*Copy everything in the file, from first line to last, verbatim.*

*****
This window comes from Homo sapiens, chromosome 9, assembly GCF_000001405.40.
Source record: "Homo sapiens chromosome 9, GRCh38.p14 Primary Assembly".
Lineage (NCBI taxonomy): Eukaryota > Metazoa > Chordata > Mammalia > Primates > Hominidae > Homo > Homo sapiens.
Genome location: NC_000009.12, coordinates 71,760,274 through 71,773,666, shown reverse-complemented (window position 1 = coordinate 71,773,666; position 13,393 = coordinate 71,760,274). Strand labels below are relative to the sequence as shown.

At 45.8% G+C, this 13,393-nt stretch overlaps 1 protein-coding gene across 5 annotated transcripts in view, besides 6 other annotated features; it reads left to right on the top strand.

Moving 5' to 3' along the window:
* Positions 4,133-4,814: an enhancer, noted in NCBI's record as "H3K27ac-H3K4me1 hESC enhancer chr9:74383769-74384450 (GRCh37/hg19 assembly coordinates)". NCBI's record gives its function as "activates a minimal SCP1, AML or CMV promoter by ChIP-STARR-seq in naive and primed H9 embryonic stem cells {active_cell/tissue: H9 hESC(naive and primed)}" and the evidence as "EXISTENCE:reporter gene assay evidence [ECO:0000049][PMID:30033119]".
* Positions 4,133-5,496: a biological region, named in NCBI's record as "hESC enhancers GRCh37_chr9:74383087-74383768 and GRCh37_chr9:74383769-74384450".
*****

This window comes from Homo sapiens, chromosome 9, assembly GCF_000001405.40.
Source record: "Homo sapiens chromosome 9, GRCh38.p14 Primary Assembly".
Lineage (NCBI taxonomy): Eukaryota > Metazoa > Chordata > Mammalia > Primates > Hominidae > Homo > Homo sapiens.
Genome location: NC_000009.12, coordinates 71,760,274 through 71,773,666, shown reverse-complemented (window position 1 = coordinate 71,773,666; position 13,393 = coordinate 71,760,274). Strand labels below are relative to the sequence as shown.

At 45.8% G+C, this 13,393-nt stretch overlaps 1 protein-coding gene across 5 annotated transcripts in view, besides 6 other annotated features; it reads left to right on the top strand.

Moving 5' to 3' along the window:
* Positions 4,133-4,814: an enhancer, noted in NCBI's record as "H3K27ac-H3K4me1 hESC enhancer chr9:74383769-74384450 (GRCh37/hg19 assembly coordinates)". NCBI's record gives its function as "activates a minimal SCP1, AML or CMV promoter by ChIP-STARR-seq in naive and primed H9 embryonic stem cells {active_cell/tissue: H9 hESC(naive and primed)}" and the evidence as "EXISTENCE:reporter gene assay evidence [ECO:0000049][PMID:30033119]".
* Positions 4,133-5,496: a biological region, named in NCBI's record as "hESC enhancers GRCh37_chr9:74383087-74383768 and GRCh37_chr9:74383769-74384450".